Longtime 20th TV-based producer explains how studio toppers make it work with creatives
The best part of the partnership between Gary Newman and Dana Walden is that they are a true team. But they are also different people with different styles and different strengths that serve their producers very well.
Their expectations are always high. They don’t suffer fools, but at the same time, they are tremendously supportive when they recognize a new voice or get behind someone’s vision. They recognize that this is not a business of building cardboard boxes. Television is a dynamic medium, and every show is different. They never make an attempt to just replicate what they did last year. They recognize that every show has unique creative merits and production requirements. And in moments of complete crisis, they’re really cool heads.
In their jobs, Dana and Gary have to be part psychologist, part business consultant and part parent to the creative people they work with. They play all those roles remarkably well. The only time I’ve seen anyone incur the wrath of Gary and Dana is for giving less than their best effort.
Dana may be the best creative executive I’ve ever worked with. She’s able to ask smart questions in an insightful and incisive way. I feel lucky when she weighs in on my projects. Gary also has a strong creative sense and a deep foundation of understanding of how the business works. Together, the two of them have been able to see how the television business is evolving and to evolve with it.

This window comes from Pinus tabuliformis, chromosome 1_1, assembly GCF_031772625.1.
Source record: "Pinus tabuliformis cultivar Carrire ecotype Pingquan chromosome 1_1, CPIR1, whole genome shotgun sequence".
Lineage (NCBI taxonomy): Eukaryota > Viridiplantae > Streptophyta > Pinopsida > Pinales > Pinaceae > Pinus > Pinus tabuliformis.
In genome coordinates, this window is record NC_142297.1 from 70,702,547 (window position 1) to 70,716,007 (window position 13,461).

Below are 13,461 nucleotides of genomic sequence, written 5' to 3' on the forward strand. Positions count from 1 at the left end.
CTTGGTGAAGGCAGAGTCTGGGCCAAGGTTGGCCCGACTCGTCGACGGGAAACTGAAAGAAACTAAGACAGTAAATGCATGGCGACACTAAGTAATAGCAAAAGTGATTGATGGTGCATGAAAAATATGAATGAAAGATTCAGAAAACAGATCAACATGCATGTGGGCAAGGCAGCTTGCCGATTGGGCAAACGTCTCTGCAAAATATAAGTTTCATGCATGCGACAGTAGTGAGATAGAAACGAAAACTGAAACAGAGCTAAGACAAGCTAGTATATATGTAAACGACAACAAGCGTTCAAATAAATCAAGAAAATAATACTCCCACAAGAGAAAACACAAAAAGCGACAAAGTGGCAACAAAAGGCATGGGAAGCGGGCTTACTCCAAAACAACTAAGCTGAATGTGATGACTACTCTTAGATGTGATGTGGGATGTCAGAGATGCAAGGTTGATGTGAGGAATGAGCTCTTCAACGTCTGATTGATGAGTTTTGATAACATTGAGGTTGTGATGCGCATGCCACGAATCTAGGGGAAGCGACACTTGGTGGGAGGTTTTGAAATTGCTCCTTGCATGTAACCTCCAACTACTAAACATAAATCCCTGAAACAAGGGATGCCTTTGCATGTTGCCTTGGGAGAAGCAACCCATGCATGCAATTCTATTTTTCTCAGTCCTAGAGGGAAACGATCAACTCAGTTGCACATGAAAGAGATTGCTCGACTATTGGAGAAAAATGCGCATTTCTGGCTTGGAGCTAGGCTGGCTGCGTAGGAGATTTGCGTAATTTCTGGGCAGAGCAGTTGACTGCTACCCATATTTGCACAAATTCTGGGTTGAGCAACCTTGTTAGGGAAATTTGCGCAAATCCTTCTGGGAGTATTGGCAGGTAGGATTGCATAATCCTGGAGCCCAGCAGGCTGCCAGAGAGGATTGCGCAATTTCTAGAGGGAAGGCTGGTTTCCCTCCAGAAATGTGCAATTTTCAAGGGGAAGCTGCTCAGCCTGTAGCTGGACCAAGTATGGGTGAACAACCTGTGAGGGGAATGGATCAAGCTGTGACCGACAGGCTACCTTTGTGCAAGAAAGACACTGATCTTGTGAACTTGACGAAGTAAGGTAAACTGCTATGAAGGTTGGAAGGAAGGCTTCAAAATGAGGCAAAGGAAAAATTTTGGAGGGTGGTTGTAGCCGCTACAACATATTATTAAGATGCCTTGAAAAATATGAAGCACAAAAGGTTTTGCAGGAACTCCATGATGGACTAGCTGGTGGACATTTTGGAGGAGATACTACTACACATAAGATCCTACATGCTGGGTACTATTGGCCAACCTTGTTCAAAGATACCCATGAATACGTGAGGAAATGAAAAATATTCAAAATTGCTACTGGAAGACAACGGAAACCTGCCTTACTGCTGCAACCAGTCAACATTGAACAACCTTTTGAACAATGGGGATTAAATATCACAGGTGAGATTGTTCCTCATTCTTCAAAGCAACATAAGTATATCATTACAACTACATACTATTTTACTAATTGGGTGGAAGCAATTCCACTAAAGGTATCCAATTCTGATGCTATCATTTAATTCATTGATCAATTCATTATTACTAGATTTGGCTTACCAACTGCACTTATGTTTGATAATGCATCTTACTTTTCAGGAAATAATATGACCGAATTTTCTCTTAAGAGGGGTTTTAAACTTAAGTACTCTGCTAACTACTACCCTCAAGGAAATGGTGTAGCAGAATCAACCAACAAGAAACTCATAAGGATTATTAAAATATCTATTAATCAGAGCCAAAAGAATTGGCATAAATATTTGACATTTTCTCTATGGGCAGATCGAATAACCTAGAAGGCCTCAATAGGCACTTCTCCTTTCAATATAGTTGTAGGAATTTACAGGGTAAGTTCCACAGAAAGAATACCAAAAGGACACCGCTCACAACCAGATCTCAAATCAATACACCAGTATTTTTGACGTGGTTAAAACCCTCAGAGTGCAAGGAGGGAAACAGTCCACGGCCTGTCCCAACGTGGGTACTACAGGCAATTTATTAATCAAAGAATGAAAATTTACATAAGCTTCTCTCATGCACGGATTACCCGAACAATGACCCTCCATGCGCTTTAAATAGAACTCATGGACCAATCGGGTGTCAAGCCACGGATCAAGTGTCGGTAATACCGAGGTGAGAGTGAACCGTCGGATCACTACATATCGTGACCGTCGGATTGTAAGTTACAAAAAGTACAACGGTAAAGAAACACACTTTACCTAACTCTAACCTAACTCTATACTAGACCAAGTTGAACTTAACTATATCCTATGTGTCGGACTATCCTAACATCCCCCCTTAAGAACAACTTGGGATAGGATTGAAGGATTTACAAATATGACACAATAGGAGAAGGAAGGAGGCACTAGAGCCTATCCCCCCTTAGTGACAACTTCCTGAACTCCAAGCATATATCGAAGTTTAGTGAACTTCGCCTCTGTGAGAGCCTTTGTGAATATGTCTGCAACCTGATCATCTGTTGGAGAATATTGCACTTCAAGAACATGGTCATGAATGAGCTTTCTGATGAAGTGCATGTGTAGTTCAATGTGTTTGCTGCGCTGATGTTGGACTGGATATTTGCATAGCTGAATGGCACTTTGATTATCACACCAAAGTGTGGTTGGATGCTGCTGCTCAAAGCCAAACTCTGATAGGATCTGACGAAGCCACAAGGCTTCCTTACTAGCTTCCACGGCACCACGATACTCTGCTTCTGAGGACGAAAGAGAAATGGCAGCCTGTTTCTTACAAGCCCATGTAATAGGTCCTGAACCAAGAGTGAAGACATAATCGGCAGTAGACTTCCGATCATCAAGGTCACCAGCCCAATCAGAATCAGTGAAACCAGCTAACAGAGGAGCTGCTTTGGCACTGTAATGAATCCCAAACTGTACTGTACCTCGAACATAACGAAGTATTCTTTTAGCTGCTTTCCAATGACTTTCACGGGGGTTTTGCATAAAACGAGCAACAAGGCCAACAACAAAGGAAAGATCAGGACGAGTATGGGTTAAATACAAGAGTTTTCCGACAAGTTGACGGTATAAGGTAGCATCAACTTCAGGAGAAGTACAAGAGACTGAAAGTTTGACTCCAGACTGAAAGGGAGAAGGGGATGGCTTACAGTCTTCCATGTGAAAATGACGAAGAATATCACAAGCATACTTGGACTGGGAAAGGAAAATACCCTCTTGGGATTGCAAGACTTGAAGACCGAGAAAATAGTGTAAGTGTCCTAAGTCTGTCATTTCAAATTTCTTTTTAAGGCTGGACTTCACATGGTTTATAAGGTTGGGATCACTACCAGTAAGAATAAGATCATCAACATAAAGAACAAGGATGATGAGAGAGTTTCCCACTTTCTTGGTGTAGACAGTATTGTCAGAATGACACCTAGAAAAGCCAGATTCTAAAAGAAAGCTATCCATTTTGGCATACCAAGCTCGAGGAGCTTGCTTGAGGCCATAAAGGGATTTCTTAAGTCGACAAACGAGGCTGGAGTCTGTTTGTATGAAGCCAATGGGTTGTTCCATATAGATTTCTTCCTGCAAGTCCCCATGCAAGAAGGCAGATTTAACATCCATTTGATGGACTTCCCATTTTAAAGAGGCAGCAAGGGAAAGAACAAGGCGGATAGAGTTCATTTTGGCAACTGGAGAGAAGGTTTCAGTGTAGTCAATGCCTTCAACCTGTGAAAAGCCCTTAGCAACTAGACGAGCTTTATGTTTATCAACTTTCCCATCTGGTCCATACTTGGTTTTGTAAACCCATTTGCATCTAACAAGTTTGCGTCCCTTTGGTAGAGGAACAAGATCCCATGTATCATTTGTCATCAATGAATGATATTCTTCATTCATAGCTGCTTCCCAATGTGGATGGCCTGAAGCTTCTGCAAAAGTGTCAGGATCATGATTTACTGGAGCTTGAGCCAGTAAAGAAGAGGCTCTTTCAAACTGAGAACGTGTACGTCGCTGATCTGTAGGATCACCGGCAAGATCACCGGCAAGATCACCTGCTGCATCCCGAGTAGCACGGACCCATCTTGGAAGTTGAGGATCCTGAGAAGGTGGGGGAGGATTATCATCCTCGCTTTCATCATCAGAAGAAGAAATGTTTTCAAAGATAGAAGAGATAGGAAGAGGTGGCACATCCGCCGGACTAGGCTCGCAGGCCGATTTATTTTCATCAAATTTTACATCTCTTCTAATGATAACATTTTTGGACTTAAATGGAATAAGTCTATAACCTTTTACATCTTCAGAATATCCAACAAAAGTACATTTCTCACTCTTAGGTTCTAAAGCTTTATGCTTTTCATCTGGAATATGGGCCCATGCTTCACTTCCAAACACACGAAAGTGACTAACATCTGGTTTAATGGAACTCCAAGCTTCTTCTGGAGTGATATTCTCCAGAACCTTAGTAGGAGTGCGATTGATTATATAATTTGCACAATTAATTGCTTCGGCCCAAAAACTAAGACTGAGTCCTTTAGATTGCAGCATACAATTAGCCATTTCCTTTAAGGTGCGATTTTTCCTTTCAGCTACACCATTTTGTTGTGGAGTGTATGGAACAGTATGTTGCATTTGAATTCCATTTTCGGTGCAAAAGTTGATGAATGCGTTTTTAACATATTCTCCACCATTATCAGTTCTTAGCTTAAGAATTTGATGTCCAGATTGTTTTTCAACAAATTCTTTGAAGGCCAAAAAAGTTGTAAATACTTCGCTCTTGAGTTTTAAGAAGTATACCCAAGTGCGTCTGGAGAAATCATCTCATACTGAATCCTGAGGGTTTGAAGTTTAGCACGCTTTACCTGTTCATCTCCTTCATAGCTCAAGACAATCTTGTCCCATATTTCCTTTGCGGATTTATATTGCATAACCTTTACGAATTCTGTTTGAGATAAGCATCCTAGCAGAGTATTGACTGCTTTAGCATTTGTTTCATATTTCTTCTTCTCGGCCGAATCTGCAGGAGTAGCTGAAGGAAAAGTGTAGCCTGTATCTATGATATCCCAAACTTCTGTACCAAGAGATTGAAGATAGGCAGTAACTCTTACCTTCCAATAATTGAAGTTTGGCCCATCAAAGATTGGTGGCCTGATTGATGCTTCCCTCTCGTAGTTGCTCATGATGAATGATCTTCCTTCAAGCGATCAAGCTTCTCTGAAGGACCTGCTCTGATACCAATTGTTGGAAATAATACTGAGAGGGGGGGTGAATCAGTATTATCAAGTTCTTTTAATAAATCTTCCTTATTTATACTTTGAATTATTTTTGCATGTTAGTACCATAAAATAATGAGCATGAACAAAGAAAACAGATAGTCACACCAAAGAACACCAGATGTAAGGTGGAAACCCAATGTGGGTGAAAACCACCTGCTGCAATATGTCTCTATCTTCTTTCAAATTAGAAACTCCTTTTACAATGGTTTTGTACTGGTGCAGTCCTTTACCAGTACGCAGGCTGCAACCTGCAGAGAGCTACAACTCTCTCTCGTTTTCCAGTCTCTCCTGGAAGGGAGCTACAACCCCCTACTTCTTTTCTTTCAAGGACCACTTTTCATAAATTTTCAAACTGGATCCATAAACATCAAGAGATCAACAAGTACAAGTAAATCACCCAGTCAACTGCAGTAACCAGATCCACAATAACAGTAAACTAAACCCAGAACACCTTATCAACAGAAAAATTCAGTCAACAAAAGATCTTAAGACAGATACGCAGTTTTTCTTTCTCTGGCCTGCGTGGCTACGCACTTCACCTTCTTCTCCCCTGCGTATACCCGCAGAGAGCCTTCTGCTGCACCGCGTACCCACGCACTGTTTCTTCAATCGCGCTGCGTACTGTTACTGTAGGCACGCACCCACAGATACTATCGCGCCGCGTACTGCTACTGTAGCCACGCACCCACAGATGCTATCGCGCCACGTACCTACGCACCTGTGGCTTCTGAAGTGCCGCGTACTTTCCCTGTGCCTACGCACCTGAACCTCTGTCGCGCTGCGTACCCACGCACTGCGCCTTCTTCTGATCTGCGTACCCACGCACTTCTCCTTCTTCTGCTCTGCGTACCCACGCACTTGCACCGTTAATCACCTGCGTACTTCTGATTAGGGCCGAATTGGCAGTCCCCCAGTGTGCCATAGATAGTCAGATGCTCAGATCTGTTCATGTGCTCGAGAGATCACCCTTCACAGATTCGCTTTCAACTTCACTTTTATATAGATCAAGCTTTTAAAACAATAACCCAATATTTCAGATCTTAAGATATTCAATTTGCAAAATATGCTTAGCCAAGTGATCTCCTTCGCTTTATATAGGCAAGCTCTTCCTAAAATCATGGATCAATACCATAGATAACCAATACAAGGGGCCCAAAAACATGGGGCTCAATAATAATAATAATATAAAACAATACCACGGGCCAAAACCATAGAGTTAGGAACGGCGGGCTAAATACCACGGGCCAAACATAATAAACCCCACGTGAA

A perfect example of that is doing “Homeland” with Showtime. They had to create an entirely new business model for the studio to produce a show for premium cable — and it was really a tremendous effort on their part. Obviously, “Homeland” turned out to be a very, very good thing for all of us, but none of us had any guarantees going in.
For a person in my position, to have that kind of support from a studio is incredible.
Both of them take tremendous pride in putting on a good show that comes from a creatively distinctive place. After all this time, I really do consider them friends and not just bosses. There’s a shorthand and a trust that cuts both ways.
They’ve both got great taste, and they’re interested in doing good work. They’re willing to take chances, but not recklessly. They’ll support you in taking a big swing, even if you miss. There’s nothing like the feeling you get when you connect with a great show. But they also recognize that sometimes it just doesn’t happen, even with your best effort.
I’ve seen them grow as executives, just as I’ve grown as a writer and producer. As we’ve all matured, we recognize that the process is really alchemy. You can do the very best job you can and try to manage the uncertainties, but you can’t guarantee success. Nobody wants to fail, but that does happen.
Both of them understand that it’s the creative people who ultimately make something work. All they can do is pick their racehorses, stick by them and let them run their race.
Their door is always open, and they create an environment where we manage to have fun and still run a business.
Prolific producer Howard Gordon (“Homeland,” “24,” “The X-Files”) has been affiliated with 20th Century Fox TV since the early 1990s.
(Pictured: Howard Gordon, right, at work with Mandy Patinkin on the set of 20th TV’s first pay cable series, “Homeland.”)